Sullivan Alexander is a Contributor on the Price of Business on Business Talk 1110 AM KTEK on Bloomberg’s home in Houston) whom you can learn more about at www.contureadvisors.com.
Sullivan Alexander recently interviewed Rick Aguirre, President of Cirries Technologies, Inc.
About the interviewee:
Rick Aguirre, president of Cirries Technologies, Inc., is a telecommunications industry veteran with a successful record of startups that bring industry-changing technologies to market.
Prior to founding Cirries, Rick served as vice president, product management and marketing for jNetX, Inc., and as vice president and general manager of Protek Limited’s Americas Group.
He has also served as vice president, sales and marketing of SCS Mobilecom, responsible for strategic planning, sales, and marketing. He led the M&A efforts that resulted in the sale to InterDigital Communications Corp.
Rick subsequently formed a Telecommunications Industry Association (TIA) working group, TIA 46.1, to standardize wideband spread spectrum technology called wireless multi-media system, which was supported by AT&T Wireless Labs, Hughes Network Systems, and InterDigital. WIMS later aligned with the European Telecommunications Standards Institute and Japan’s Association of Radio Associations and Business Industries to form the 3GPP Wideband-CDMA standard, used today in 457 networks in 178 countries.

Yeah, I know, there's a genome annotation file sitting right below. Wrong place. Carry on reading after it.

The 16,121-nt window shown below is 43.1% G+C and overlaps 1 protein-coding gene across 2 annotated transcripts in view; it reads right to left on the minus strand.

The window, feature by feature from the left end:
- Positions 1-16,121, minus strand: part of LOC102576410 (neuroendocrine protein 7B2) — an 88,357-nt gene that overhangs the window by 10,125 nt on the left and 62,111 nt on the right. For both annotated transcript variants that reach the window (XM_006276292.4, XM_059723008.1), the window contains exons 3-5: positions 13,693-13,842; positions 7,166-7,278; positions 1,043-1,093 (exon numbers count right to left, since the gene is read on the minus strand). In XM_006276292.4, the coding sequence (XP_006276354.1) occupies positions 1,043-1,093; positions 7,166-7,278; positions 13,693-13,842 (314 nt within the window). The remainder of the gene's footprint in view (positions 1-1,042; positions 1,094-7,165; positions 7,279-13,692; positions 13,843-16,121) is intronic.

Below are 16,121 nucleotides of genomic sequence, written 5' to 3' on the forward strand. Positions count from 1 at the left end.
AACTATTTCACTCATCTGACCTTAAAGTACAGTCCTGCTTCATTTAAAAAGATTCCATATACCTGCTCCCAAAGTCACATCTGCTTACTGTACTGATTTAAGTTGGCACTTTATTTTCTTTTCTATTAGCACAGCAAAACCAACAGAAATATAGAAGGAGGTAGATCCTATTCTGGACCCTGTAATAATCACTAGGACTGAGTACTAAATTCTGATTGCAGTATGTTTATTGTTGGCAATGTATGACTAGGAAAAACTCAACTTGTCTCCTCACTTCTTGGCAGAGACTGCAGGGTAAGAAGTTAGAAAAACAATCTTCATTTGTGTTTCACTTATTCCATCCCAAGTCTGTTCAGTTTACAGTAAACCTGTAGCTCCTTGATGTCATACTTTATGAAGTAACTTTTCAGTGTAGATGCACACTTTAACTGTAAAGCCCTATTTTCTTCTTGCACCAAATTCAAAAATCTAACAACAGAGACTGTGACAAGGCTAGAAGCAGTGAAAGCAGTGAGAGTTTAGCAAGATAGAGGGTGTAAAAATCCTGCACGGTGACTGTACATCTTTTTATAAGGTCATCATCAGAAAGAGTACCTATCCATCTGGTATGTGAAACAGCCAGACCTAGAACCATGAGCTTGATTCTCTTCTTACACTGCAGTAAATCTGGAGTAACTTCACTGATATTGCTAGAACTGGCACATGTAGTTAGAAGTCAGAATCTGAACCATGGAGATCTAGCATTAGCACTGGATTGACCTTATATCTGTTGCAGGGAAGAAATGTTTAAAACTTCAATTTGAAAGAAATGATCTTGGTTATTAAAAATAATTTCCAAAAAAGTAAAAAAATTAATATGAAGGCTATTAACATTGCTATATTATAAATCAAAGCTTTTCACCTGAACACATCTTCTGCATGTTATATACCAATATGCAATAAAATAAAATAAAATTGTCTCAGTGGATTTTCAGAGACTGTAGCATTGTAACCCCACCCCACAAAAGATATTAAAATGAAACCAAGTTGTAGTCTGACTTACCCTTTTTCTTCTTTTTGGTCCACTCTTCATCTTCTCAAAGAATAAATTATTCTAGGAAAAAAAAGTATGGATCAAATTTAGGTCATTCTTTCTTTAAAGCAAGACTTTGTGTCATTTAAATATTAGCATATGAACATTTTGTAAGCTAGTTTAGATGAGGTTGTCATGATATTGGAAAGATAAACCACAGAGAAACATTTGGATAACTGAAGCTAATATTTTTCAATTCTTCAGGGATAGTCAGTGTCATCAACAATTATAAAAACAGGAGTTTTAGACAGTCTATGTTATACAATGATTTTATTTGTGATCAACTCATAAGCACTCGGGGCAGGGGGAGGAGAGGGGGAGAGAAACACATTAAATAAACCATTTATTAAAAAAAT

Describe the business model including (products or services offered, number of employees, location, type of customers you work with, etc.).
Cirries Technologies, Inc., was formed in 2006 to address the need for disparate networks to communicate and allow any network to access any application. The company is based in Richardson, Texas, with offices in Moscow, Mexico City, and Grenoble, France.
Cirries’ product is a real time communications network engine called Maestro written in fast C++ software.
Cirries’ go-to-market-strategy is based on maintaining a strict focus on the company’s core competency and maximizing commercial scalability. Cirries sells directly to select carriers and service providers and to channel partners.